By David Morgan, Andrea Shalal and Moira Warburton WASHINGTON (Reuters) -Negotiators for Democratic President Joe Biden and top congressional Republican Kevin McCarthy held what both sides called productive talks on Wednesday to try to reach a deal to raise the United States’ $31.4 trillion debt ceiling and avoid a catastrophic default. After a four-hour White […]
Republicans, White House see progress in US debt ceiling talks
By David Morgan, Andrea Shalal and Moira Warburton
WASHINGTON (Reuters) -Negotiators for Democratic President Joe Biden and top congressional Republican Kevin McCarthy held what both sides called productive talks on Wednesday to try to reach a deal to raise the United States’ $31.4 trillion debt ceiling and avoid a catastrophic default.
After a four-hour White House meeting, U.S. House Speaker McCarthy said negotiations had improved and would continue in the evening. He predicted the two sides would reach an agreement, though several issues remain unresolved.
“We’ve made some progress working down there. So that’s very positive,” McCarthy told reporters. “I want to make sure we get the right agreement. I can see that we’re working towards that.”
White House spokesperson Karine Jean-Pierre said talks remain fruitful.
“If it keeps going in good faith, we can get to an agreement here,” she said at a briefing while discussions were taking place.
But the White House and congressional Democrats also accused Republicans of taking the economy hostage to advance an agenda they could otherwise not pass. They said Republicans need to make more concessions as they will need Democratic votes to pass any deal.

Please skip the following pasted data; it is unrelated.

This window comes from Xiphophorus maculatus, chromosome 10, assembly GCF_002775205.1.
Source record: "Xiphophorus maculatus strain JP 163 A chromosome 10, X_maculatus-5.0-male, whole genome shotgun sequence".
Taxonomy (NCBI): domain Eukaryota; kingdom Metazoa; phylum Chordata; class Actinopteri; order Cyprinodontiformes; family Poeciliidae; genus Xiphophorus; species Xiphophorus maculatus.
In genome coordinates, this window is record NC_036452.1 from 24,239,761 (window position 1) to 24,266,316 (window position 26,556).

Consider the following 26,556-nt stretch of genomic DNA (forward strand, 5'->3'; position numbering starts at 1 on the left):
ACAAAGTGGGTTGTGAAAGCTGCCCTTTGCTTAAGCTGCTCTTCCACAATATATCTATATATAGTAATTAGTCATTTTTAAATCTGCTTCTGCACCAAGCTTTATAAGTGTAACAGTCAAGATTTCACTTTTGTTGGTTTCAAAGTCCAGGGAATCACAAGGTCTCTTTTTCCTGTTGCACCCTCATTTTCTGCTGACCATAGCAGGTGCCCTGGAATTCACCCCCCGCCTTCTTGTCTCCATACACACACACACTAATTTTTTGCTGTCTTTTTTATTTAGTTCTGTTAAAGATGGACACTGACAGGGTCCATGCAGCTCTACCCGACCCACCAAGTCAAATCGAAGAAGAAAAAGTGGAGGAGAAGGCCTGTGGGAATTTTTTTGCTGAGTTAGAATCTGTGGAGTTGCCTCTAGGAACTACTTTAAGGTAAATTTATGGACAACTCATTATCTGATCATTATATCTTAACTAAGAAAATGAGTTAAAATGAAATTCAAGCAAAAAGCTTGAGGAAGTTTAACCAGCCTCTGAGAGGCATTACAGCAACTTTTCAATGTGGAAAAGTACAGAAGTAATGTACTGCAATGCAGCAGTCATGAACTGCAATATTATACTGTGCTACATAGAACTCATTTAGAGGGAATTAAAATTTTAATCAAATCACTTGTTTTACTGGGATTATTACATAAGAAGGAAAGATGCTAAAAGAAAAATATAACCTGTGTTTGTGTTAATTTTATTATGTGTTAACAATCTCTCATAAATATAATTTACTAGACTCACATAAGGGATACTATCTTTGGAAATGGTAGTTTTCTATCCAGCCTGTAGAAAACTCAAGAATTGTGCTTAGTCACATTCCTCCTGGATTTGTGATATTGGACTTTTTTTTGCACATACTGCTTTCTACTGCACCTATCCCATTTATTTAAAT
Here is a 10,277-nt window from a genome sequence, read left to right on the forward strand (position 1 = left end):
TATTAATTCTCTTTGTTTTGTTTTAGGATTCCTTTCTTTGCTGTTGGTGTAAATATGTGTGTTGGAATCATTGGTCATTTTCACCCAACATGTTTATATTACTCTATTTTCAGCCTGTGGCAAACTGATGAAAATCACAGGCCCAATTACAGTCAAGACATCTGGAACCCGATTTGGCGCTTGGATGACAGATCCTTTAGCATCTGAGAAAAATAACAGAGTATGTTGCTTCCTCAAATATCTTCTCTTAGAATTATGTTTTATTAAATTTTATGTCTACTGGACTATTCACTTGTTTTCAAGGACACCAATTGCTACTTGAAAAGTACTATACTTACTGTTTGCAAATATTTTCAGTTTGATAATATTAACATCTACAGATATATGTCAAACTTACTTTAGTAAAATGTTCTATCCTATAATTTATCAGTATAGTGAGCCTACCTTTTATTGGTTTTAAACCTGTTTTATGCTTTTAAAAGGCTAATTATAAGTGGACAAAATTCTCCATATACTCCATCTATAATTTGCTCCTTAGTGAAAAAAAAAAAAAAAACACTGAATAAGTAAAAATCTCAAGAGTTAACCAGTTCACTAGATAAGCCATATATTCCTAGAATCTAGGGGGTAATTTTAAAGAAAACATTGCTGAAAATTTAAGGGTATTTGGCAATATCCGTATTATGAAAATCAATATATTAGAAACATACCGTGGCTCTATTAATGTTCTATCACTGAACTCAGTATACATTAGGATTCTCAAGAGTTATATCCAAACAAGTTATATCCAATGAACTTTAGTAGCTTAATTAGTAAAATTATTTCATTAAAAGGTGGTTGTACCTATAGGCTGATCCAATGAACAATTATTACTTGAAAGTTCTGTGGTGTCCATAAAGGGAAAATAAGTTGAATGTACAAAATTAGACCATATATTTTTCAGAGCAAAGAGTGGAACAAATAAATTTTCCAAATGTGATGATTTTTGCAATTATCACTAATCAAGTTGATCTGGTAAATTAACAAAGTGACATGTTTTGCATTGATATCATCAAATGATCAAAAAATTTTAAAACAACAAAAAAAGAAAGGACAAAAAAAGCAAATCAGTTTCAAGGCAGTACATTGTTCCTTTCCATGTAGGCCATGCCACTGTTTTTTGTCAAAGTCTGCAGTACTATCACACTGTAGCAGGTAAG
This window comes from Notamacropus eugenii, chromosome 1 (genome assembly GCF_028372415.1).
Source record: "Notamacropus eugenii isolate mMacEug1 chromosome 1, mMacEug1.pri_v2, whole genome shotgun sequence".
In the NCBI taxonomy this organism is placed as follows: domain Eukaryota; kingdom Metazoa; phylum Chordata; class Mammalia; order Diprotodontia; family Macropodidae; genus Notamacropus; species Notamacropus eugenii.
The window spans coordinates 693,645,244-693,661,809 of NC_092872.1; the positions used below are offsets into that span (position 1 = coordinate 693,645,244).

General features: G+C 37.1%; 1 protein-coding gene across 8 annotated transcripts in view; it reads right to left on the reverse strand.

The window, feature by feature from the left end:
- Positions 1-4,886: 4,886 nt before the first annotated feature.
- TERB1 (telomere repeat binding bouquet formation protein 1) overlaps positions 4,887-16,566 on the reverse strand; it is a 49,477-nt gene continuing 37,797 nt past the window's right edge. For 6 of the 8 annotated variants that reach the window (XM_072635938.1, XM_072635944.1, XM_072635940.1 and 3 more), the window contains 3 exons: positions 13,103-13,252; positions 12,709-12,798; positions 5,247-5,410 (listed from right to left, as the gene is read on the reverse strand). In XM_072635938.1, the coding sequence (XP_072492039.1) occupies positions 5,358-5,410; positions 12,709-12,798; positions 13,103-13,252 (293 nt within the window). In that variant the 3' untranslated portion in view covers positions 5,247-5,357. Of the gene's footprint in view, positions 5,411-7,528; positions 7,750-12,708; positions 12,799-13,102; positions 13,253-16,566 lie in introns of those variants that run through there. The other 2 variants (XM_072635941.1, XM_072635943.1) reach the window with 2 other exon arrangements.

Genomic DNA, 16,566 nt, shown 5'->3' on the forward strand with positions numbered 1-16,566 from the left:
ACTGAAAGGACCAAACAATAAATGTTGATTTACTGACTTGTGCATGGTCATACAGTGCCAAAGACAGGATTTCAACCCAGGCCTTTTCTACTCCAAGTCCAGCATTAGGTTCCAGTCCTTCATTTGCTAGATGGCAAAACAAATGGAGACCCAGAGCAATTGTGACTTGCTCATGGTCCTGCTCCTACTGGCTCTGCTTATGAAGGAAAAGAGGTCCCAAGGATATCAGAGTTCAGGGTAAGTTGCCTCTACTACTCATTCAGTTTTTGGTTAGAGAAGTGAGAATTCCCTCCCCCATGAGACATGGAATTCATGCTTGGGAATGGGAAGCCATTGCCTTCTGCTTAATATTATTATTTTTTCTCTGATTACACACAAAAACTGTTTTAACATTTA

“Just listen to members of The House Freedom Caucus… now openly referring to the full faith and credit of the United States as a hostage,” Jean-Pierre, the White House spokesperson, said.
Ratings agency have taken note of the impasse with McCarthy insisting on spending cuts while Biden wants to hold spending steady.
Fitch put the United States’ “AAA” ratings on negative watch on Wednesday. The agency said it believes “risks have risen” that the debt ceiling will not be raised before the so-called X-date, when the Treasury runs out of money, adding that “increased political partisanship… is hindering reaching a resolution.”
Moody’s, another rating agency, might change its assessment of U.S. debt if lawmakers indicate a default is expected. Moody’s currently has a top-notch “AAA” rating for U.S. debt, while rival rating agency S&P Global lowered its rating following a 2011 debt-ceiling showdown. A lower rating could push up borrowing costs.
Time is running short, as the Treasury Department has warned the federal government could be unable to pay all its bills by as soon as June 1 – just eight days away – and it will take several days to pass legislation through the narrowly divided Congress.
House Republican leaders said they would adjourn on Thursday for a week-long Memorial Day holiday recess scheduled but would call lawmakers back if needed for any votes, Punchbowl News reported.